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April in cars: what happened?

Hey readers, how was your April? We hope it was great!


Our April was pretty hectic. We’ve been serving our customers and helping them find their perfect car match… I mean, that’s pretty much what we do, and we love it. If it ain’t broke, don’t fix it, right?


Even though we’re still in a pandemic, there are signs of hope on the horizon. For one, we finally have a travel bubble with Hong Kong starting 26 May! Personally, we cannot wait to visit a cha chaan teng (after vaccinations and taking all the usual safety precautions, of course).


The world continues to spin, and news continues to happen. Here’s our monthly roundup of highlights from the last month, some updates from our blog, and a slew of fun links at the end.


Enjoy!

Photo by Interior Design via Shutterstock


Car News from the Little Red Dot


It just became more expensive to buy a car… again


In news that will surprise absolutely no one after a few seconds to digest it, the latest COE prices have jumped yet again after a recent supply cut. To be fair, this is the biggest spike in over a decade: open COEs (which can be used for any vehicles besides motorcycles) shot up 19% to finish at an eye-watering sum of $62,100. If you’re thinking of buying a new car, you might want to wait a few months for the dust to settle.


On the other hand, used cars are definitely more favourable price-wise, so don’t turn your nose up at one. We’d love to help you find a pre-loved car you’ll love driving!


Nobody likes bad parking


If social media is anything to go by, every other driver in Singapore can’t park their vehicles to save their lives. Channel News Asia takes a hard look at why so many of us park badly, why we’re compelled to publicly shame our fellow motorists for their inconsiderate behaviour, and how we can solve the problem.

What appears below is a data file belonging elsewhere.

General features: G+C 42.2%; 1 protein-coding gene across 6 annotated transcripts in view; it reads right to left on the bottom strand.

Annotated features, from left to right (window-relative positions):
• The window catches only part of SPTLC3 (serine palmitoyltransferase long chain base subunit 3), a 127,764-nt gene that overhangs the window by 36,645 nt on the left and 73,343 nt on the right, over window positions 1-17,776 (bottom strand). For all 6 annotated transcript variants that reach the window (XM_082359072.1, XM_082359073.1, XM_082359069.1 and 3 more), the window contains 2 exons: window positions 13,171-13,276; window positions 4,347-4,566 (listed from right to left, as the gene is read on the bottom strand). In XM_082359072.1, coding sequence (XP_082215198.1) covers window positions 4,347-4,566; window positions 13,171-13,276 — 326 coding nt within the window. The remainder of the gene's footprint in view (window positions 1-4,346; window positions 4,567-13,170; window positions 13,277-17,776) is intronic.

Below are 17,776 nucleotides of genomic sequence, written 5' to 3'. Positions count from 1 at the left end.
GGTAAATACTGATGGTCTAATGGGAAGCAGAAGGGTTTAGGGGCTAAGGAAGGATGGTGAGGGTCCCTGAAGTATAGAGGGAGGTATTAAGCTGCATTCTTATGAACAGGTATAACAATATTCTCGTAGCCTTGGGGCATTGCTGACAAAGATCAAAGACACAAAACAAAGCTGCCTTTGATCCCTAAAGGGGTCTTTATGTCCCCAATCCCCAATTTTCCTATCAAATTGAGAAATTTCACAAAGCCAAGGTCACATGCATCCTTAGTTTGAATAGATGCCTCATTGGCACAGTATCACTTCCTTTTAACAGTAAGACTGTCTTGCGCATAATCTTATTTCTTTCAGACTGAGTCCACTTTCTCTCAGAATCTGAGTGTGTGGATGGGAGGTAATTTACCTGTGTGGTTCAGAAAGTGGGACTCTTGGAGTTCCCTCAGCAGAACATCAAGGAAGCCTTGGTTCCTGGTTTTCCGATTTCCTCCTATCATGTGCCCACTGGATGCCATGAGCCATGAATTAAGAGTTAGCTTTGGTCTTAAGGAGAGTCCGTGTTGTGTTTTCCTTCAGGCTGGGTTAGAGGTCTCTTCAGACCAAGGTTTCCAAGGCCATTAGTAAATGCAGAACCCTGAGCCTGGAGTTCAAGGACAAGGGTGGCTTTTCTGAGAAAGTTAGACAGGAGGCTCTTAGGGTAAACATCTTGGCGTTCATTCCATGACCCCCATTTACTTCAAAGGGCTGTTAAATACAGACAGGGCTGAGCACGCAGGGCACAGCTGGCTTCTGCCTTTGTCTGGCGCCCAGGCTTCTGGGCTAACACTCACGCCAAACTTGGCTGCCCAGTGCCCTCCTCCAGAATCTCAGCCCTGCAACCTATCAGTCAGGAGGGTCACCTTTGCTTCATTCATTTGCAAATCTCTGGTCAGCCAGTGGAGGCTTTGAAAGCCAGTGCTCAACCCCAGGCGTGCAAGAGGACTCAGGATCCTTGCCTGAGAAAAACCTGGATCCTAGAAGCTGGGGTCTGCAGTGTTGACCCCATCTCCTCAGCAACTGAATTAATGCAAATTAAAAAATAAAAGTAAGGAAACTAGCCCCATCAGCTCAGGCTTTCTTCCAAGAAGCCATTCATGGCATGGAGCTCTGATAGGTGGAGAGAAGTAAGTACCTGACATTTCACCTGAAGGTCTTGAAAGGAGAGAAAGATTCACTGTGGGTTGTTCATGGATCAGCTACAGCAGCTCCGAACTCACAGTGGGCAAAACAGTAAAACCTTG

Fines work only up to a point––they’re essentially a punitive tax on poorer people, and a get-out-of-jail-free card for the rich––but demerit points might prove a greater incentive to keep their offences to a minimum. Or maybe motorists who park inconsiderately should be sent back to driving school?


Car-sharing: will it ever beat good ol’ Grab?


COVID-19 saw a big surge in car-sharing, which is where companies rent our cars short-term or where private owners lease their vehicles to others. But because Singapore has a pretty solid transit network and even relatively affordable ride-hailing services, Vulcan Post suggests that car-sharing is likely to be a short-term solution, as it’s not especially convenient (and you know how much Singaporeans value convenience).


On the other hand, if you do need to drive on the regular but buying one is just too expensive (see: COE prices), leasing a car on a month-to-month basis is probably a good compromise?


Recycling car batteries just got greener


Many industries are pretty polluting, but the king of them all is car battery recycling, which traditionally releases tons of toxic fumes and effluents in the process of refining and extracting lead. But ACE Green Recycling, a Singapore-based startup, is looking to change that with greener technology––using water, chemicals, and electricity instead of high-heat smelting. Super cool, and revolutionary if they can make it work.